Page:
2nd of December 2018
Having gotten lost and bored in the very first level of Heretic's shareware episode a long time ago, I never bothered with the Heretic and Hexen games. Still, some screenshots of Hexen 2 published alongside a review of the game in a local gaming magazine back in 1997 caught my attention; this was just when GPUs were becoming commonplace, so all those smooth, filtered graphics looked very appealing. But it took 20 more years for me to actually pick up the game. So here we are. Note: The game was purchased on Steam, but I ran it using the Hammer of Thyrion port. The Portal of Praevus mission pack is not included in the Steam version; there are no legal ways to obtain it aside from the second-hand market.
The thing about Hexen 2 is that it easily could have passed for a Quake Total Conversion (which it of course is). Compared to Quake, the castles of Hexen 2 have more furniture in them and the environments are in general less static (i.e., there's more breakable stuff and stuff that moves). The scale doesn't feel much different from Quake though; the engine was a resource-hog when it was released, which is why Quake's maps were so claustrophobic compared to the wide open spaces of Duke3D. (This was at a time when you could expect 30 or so frames per second even with a good GPU.) The game also has some RPG elements, but these are quite superficial; there aren't really any optional areas as such, so your character's growth path will always be more or less the same. You can carry a bunch of stuff in your inventory and use them (some of which make more sense in multiplayer) when you want. Sound effects are punchy (another thing inherited from Quake), but I had to turn off the midi soundtrack; I probably would have had a higher tolerance for it if I had played the game as a kid.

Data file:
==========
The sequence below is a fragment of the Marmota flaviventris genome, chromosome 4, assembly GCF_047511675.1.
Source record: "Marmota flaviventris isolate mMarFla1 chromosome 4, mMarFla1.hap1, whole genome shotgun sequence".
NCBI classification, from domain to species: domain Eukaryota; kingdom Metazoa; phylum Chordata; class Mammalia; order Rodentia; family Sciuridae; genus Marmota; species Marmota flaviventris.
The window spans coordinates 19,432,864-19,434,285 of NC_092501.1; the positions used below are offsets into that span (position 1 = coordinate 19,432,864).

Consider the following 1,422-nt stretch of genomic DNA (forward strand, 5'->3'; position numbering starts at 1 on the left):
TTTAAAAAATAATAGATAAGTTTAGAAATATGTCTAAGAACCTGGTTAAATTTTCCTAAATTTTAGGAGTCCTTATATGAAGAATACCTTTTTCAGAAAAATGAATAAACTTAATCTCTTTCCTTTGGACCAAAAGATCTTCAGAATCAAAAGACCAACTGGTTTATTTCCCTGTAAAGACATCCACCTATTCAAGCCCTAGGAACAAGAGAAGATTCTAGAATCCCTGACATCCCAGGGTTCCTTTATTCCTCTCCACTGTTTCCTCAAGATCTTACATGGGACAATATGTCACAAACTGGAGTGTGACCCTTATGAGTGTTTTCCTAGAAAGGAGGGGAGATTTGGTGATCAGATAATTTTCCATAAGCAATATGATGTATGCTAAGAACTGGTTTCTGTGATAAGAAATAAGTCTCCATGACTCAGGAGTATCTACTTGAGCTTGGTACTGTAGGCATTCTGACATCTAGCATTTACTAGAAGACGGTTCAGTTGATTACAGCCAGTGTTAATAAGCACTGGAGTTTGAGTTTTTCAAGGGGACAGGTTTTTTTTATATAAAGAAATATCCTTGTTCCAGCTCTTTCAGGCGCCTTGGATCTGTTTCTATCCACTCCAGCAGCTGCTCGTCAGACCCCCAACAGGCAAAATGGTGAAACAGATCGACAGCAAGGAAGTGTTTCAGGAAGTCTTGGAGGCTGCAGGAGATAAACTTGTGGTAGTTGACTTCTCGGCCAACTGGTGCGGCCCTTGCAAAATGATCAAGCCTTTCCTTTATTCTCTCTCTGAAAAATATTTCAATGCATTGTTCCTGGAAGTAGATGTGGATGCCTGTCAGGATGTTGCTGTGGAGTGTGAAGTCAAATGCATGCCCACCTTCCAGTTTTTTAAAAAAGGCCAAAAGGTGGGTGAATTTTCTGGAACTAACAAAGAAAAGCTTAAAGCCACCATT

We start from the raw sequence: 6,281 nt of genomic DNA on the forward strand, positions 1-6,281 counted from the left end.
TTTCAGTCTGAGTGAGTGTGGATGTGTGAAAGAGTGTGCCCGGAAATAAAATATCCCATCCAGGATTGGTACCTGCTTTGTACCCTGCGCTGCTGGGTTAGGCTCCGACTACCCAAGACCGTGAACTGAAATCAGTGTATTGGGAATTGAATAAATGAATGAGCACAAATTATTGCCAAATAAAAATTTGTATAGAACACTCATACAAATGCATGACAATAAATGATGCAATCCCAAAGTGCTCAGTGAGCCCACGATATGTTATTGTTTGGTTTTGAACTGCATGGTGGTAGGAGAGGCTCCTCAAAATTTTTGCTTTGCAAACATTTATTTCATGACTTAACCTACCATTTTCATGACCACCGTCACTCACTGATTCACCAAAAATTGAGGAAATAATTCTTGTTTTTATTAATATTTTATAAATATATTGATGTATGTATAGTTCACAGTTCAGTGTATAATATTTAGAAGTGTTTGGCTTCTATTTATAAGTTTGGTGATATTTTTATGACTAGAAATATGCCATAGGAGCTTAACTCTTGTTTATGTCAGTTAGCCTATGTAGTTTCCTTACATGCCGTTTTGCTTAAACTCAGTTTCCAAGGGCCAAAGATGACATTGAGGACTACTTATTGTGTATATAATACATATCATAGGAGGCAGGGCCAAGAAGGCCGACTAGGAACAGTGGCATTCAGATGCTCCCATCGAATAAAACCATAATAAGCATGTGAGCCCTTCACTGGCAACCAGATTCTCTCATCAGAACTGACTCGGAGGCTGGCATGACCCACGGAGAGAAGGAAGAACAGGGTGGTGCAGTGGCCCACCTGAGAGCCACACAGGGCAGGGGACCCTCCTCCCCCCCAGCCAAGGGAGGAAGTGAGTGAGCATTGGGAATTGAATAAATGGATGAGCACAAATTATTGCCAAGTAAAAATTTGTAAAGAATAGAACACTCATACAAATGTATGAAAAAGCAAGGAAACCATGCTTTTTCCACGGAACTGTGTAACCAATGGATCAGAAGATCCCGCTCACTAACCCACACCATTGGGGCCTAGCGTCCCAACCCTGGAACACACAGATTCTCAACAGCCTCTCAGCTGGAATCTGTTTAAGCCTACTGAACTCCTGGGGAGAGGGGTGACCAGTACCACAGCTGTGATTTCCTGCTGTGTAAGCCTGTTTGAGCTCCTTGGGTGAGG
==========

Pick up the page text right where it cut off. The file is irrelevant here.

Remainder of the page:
The game is divided into four different time periods with each having its own hub. A hub can lead to several different maps, all of which have many obstacles that require you to pick up some exotic item or perform some obscure operation. There are some hints as to what you need to do to get where you're going, but these hints tend to be rather cryptic. Moreover, many essential items, buttons and routes are hidden behind secrets, which wasn't a "thing" in terms of acceptableness in the '90s any more than it is today (the hidden passageway behind the babe poster in E1L3 stands out precisely because it was an exception). Add to this confusing layouts (the non-hub maps tend to be generic dungeons without a recognizable "center") and you're in for a lot of tedius backtracking (without which you could probably cut two hours off the game's six-hour length). Quake 2, released a few months later, had the hub-mission system figured out a lot better.
Combat is pretty tough and you have make good use of your inventory to stay on top; even the melee weapon has to be relied on from time to time because of how fast mana (used by the other weapons) can deplete. Add to this a good selection of well-animated monsters and punchy sound effects and you're left with a combat system that's pretty satisfying. However, too many enemies are annoying critters and bugs, each playable character gets only three unique weapons (one that uses blue mana, one that uses green mana and one that uses both) in addition to their melee weapons, and the bosses are very unimaginative, involving little besides strafing and shooting. Moreover, I found the game's controls noticeably slippery.
Portal of PraevusPortal of Praevus is a typical '90s "mission pack" with two hours' worth of extra content along the lines of the base game. There are two marked improvements: First, the mission pack is more linear than the base game and uses short cutscenes to guide you in the right direction whenever you operate a switch, which lessens (but doesn't completely eliminate) the amount of mindless wandering. Second, the maps are more detailed with some nice looking outdoor areas, probably a result of the quick switch to GPUs between the release of Hexen 2 and the mission pack. You also get to play as the Demoness, a new character who's got a projectile-based first weapon.
Conclusion: Hexen 2 isn't a bad game by any stretch, being a noticeable upgrade over Quake in several respects, but its limited arsenal of weapons per character, confusing hub-based episodes and cryptic puzzles made it hard for me to really enjoy it. Reviewers back in the day were probably more forgiving, especially after Quake's lacklustre single-player experience. (In fact, one could speculate that with its castles, different time periods and RPG elements, this is the game John Romero originally wanted Quake to be.)